• Wednesday, July 24, 2024


Gujarat court stays release of ‘Maharaj’ starring Aamir Khan’s son

The film is based on the “Libel Case of 1862”, which was heard and decided by British judges.

Maharaj Poster

By: Mohnish Singh

The Gujarat High Court has stayed the release of Maharaj, the debut film of Bollywood star Aamir Khan’s son Junaid, on Netflix after followers of Pushtimarg, a Vaishnava sect of Hinduism, claimed that it would hurt their religious sentiments.

A single-judge bench of Justice Sangeeta Vishen on Thursday passed an order against the film slated for release on Netflix on Friday.

The bench also issued notices to the Centre, Netflix, and Yash Raj Films, which has produced the film, and posted the matter for further hearing on June 18.

Eight members of the Pushtimarg sect filed a petition against the release after they came across articles about the film, apparently based on the famous Maharaj Libel Case of 1862.

The petitioners have claimed that their religious sentiments would be “seriously hurt” if the movie is permitted to be released, and it is likely to affect public order and incite violence against followers of the sect.

Appearing for the petitioners, senior advocate Mihir Joshi submitted that the film was based on the “Libel Case of 1862”, which was heard and decided by British judges.

He further said that a reference was made to the excerpts from the court’s judgment containing scandalous and defamatory language, which affects followers of the sect.

The petitioners pointed out that the British-era court, which had decided the libel case, “castigates the Hindu religion and makes seriously blasphemous comments against Lord Krishna as well as the devotional songs and hymns”.

They also argued that the movie sought to be released in a secretive manner without a trailer or promotional events to avoid any access to the storyline.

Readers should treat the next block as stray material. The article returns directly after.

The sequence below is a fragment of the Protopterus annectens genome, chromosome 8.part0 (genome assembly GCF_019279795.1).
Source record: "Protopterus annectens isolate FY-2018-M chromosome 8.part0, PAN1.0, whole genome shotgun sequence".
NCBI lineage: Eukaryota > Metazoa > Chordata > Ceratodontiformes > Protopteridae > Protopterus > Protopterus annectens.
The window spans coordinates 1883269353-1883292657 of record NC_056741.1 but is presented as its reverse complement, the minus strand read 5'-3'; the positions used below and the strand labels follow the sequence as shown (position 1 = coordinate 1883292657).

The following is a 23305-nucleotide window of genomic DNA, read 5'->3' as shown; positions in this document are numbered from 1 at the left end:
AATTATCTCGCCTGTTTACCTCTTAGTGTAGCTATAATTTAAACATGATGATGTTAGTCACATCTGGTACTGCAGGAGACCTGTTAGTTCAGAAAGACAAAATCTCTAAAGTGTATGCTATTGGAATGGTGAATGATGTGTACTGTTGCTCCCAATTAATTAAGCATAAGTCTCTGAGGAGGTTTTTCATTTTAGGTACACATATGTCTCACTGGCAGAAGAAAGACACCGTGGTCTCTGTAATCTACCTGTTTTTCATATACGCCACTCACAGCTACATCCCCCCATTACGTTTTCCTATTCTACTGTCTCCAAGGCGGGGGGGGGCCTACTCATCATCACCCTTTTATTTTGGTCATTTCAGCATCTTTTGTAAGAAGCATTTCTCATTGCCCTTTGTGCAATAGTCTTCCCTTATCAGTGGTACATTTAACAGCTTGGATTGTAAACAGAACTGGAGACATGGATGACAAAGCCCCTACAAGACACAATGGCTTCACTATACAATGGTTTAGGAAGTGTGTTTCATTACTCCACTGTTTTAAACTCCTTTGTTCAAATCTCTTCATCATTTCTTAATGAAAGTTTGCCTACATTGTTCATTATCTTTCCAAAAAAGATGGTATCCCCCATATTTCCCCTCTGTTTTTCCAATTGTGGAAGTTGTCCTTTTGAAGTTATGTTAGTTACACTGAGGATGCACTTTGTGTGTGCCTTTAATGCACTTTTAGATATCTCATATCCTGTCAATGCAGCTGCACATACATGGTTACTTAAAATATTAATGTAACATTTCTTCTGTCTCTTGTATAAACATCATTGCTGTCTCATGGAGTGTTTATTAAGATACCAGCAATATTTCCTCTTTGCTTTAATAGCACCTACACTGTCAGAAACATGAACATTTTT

The petitioners further submitted that if such a movie is permitted to be released, their religious sentiments would be seriously hurt, and it would be an irreparable loss.

Earlier, the petitioners had approached the Ministry of Information and Broadcasting, requesting to take immediate measures to block the film’s release. However, there was no response or action from the ministry, it was stated.

The petitioners claimed that the release of the movie based on the Maharaj libel case of 1862 is likely to incite hatred and violence against the Pushtimarg sect, which would be in breach of the code of ethics under the Information Technology (Intermediary Guidelines and Digital Media Ethics Code) Rules, and the self-regulation code of Over-the-Top Technology (OTT).

A representation was also made in April to Yash Raj Films and Netflix by some other trust for a pre-release private screening. But there was no response.

Senior advocate Joshi said the refusal strengthened the petitioners’ apprehension, and considering the secrecy maintained by the respondent filmmakers, an adverse inference can be drawn.

Considering the reach of streaming platforms and immediate distribution worldwide, it would be impossible to rectify the damage caused by the release, the petitioners stated.

The 1862 libel case was centred on a clash between a Vaishnavite religious leader and social reformer, Karsandas Mulji, who, in an article in a Gujarati weekly, had alleged that the godman had sexual liaisons with his female devotees.

Related Stories

Mrunal Thakur on Dhamaka, experience of working with Kartik Aaryan,…

Nushrratt Bharuccha on Chhorii, pressure of comparison with Lapachhapi, upcoming…

Abhimanyu Dassani on Meenakshi Sundareshwar, how his mom Bhagyashree reacted…